Former Argentine dictator Jorge Rafael Videla admitted for the first time that his dictatorship was responsible for the death of “7,000 or 8,000 people.”
Speaking with journalist Ceferino Reato for his book Final Disposition, the Confession of Videla Over the Desaparecidos, the ex-president confessed that he allowed the cover-up of the traces of people detained or kidnapped so “not to provoke protests inside and outside the country.”
Leaks and extracts from the book have been made public today.
The book includes testimonials from other warlords, guerrilleros, politicians, officials and trade unionists who helped Reato to reconstruct the historical context in which Videla and his troops decided to take power on the 24th March 1976.
“There was no other solution; [in the military junta] we agreed that was the price to pay to win the war against subversion, and we needed the people to be unaware of that. We had to eliminate a big amount of people who could not be trialled nor put in front of a firing squad,” Videla is reported to have said by newspaper La Nacion.
Reato interviewed Videla for twenty hours from October 2011 until March 2012 in the cell number 5 of Federal Prison Campo de Mayo.
Videla is currently serving a life-sentence since 2010, when he was condemned for the killing of 29 detainees in the so-called ‘UP1’ case.
The former dictator never referred to the disappearing of the political dissident with the words ‘final solution.’ Instead, he preferred calling it ‘Disposición Final.’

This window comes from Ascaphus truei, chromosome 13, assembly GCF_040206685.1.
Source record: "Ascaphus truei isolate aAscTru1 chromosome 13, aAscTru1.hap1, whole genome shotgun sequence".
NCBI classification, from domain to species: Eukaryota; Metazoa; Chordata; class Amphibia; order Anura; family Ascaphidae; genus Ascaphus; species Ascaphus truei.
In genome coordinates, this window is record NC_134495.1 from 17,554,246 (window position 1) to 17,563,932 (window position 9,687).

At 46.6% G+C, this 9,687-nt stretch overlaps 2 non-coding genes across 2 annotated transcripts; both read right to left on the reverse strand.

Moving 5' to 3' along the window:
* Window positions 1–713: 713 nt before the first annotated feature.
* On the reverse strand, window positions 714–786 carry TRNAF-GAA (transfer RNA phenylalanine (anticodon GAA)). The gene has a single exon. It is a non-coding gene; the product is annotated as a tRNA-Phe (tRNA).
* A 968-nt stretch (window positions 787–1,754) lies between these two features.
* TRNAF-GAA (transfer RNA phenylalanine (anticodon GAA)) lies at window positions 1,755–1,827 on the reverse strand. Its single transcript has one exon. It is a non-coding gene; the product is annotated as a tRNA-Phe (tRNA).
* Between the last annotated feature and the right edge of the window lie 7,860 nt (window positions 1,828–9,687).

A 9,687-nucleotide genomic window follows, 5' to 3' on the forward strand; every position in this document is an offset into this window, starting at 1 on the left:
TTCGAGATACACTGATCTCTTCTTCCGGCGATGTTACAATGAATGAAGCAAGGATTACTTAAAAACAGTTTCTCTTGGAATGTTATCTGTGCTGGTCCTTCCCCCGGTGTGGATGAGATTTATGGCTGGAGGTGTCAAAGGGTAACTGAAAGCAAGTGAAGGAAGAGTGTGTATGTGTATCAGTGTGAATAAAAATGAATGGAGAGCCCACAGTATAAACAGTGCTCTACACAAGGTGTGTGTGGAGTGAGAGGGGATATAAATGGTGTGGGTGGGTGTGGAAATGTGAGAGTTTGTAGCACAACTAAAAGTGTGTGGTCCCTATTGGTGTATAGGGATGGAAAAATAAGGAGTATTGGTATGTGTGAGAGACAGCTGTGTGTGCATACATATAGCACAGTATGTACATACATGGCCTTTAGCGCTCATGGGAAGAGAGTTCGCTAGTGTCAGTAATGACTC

Elsewhere in the book, Videla says that there are no extensive lists reporting the final destination of the disappeared. “Our goal was to discipline an anarchic society.”
Reato explains that before the 1976 coup the country was divided into five “zones” by the military.
Allegedly, the person responsible for each of these territories was ordered to prepare lists of people who should be arrested immediately after the overthrow of President Isabel Peron.
According to the interviewees, those lists were made up of “social leaders” and “subversives” whose names were provided by the intelligence services. They also included businessmen and executives, trade unionists, national and provincial officials, teachers, political and student leaders. Most of the disappeared of the following years came out of those lists.